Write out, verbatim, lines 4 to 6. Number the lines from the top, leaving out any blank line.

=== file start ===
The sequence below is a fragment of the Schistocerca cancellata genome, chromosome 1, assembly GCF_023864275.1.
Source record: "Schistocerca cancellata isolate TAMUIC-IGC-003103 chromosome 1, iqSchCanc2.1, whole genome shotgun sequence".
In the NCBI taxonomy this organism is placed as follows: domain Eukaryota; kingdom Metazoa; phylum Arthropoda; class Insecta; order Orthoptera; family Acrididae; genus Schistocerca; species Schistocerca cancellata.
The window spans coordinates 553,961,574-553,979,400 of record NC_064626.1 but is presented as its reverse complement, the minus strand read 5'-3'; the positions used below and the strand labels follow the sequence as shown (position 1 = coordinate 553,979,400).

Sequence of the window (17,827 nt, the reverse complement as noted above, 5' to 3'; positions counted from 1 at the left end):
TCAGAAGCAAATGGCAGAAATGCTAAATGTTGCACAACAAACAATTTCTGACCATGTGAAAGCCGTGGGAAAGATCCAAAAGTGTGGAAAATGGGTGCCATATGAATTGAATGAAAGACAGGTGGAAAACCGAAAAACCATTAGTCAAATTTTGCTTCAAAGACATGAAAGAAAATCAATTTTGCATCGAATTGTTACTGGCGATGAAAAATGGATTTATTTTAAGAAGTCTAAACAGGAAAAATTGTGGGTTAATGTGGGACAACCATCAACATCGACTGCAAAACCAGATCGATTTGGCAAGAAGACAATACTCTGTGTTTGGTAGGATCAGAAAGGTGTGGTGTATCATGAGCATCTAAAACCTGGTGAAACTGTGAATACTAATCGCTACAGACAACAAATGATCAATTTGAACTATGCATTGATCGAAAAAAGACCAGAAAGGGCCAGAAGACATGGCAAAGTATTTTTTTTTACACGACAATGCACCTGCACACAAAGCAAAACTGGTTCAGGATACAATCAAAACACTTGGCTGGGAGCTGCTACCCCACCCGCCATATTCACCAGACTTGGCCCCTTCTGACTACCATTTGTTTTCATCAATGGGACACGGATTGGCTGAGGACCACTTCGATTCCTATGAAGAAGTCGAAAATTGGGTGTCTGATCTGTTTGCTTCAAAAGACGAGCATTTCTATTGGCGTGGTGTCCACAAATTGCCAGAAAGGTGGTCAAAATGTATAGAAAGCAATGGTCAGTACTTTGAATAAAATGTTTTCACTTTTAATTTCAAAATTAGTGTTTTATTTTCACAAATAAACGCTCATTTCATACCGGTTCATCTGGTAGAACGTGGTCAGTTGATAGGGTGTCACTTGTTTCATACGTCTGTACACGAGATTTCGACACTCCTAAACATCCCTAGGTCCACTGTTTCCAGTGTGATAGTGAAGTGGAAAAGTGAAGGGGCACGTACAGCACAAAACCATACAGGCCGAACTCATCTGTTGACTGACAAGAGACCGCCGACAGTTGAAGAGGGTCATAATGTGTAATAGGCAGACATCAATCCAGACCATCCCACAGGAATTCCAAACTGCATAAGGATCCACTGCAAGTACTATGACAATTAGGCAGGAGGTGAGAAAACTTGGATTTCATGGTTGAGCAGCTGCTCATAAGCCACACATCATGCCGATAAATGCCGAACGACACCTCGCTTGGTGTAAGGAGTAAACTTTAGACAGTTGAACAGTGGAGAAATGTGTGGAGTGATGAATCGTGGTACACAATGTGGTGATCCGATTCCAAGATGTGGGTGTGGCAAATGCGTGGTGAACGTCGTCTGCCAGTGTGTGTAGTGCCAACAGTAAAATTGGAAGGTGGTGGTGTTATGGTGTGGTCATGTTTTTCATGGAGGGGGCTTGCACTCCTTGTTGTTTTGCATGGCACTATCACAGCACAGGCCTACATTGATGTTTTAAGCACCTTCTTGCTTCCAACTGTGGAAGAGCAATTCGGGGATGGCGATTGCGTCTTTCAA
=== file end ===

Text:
The window spans coordinates 553,961,574-553,979,400 of record NC_064626.1 but is presented as its reverse complement, the minus strand read 5'-3'; the positions used below and the strand labels follow the sequence as shown (position 1 = coordinate 553,979,400).

Sequence of the window (17,827 nt, the reverse complement as noted above, 5' to 3'; positions counted from 1 at the left end):
TCAGAAGCAAATGGCAGAAATGCTAAATGTTGCACAACAAACAATTTCTGACCATGTGAAAGCCGTGGGAAAGATCCAAAAGTGTGGAAAATGGGTGCCATATGAATTGAATGAAAGACAGGTGGAAAACCGAAAAACCATTAGTCAAATTTTGCTTCAAAGACATGAAAGAAAATCAATTTTGCATCGAATTGTTACTGGCGATGAAAAATGGATTTATTTTAAGAAGTCTAAACAGGAAAAATTGTGGGTTAATGTGGGACAACCATCAACATCGACTGCAAAACCAGATCGATTTGGCAAGAAGACAATACTCTGTGTTTGGTAGGATCAGAAAGGTGTGGTGTATCATGAGCATCTAAAACCTGGTGAAACTGTGAATACTAATCGCTACAGACAACAAATGATCAATTTGAACTATGCATTGATCGAAAAAAGACCAGAAAGGGCCAGAAGACATGGCAAAGTATTTTTTTTTACACGACAATGCACCTGCACACAAAGCAAAACTGGTTCAGGATACAATCAAAACACTTGGCTGGGAGCTGCTACCCCACCCGCCATATTCACCAGACTTGGCCCCTTCTGACTACCATTTGTTTTCATCAATGGGACACGGATTGGCTGAGGACCACTTCGATTCCTATGAAGAAGTCGAAAATTGGGTGTCTGATCTGTTTGCTTCAAAAGACGAGCATTTCTATTGGCGTGGTGTCCACAAATTGCCAGAAAGGTGGTCAAAATGTATAGAAAGCAATGGTCAGTACTTTGAATAAAATGTTTTCACTTTTAATTTCAAAATTAGTGTTTTATTTTCACAAATAAACGCTCATTTCATACCGGTTCATCTGGTAGAACGTGGTCAGTTGATAGGGTGTCACTTGTTTCATACGTCTGTACACGAGATTTCGACACTCCTAAACATCCCTAGGTCCACTGTTTCCAGTGTGATAGTGAAGTGGAAAAGTGAAGGGGCACGTACAGCACAAAACCATACAGGCCGAACTCATCTGTTGACTGACAAGAGACCGCCGACAGTTGAAGAGGGTCATAATGTGTAATAGGCAGACATCAATCCAGACCATCCCACAGGAATTCCAAACTGCATAAGGATCCACTGCAAGTACTATGACAATTAGGCAGGAGGTGAGAAAACTTGGATTTCATGGTTGAGCAGCTGCTCATAAGCCACACATCATGCCGATAAATGCCGAACGACACCTCGCTTGGTGTAAGGAGTAAACTTTAGACAGTTGAACAGTGGAGAAATGTGTGGAGTGATGAATCGTGGTACACAATGTGGTGATCCGATTCCAAGATGTGGGTGTGGCAAATGCGTGGTGAACGTCGTCTGCCAGTGTGTGTAGTGCCAACAGTAAAATTGGAAGGTGGTGGTGTTATGGTGTGGTCATGTTTTTCATGGAGGGGGCTTGCACTCCTTGTTGTTTTGCATGGCACTATCACAGCACAGGCCTACATTGATGTTTTAAGCACCTTCTTGCTTCCAACTGTGGAAGAGCAATTCGGGGATGGCGATTGCGTCTTTCAA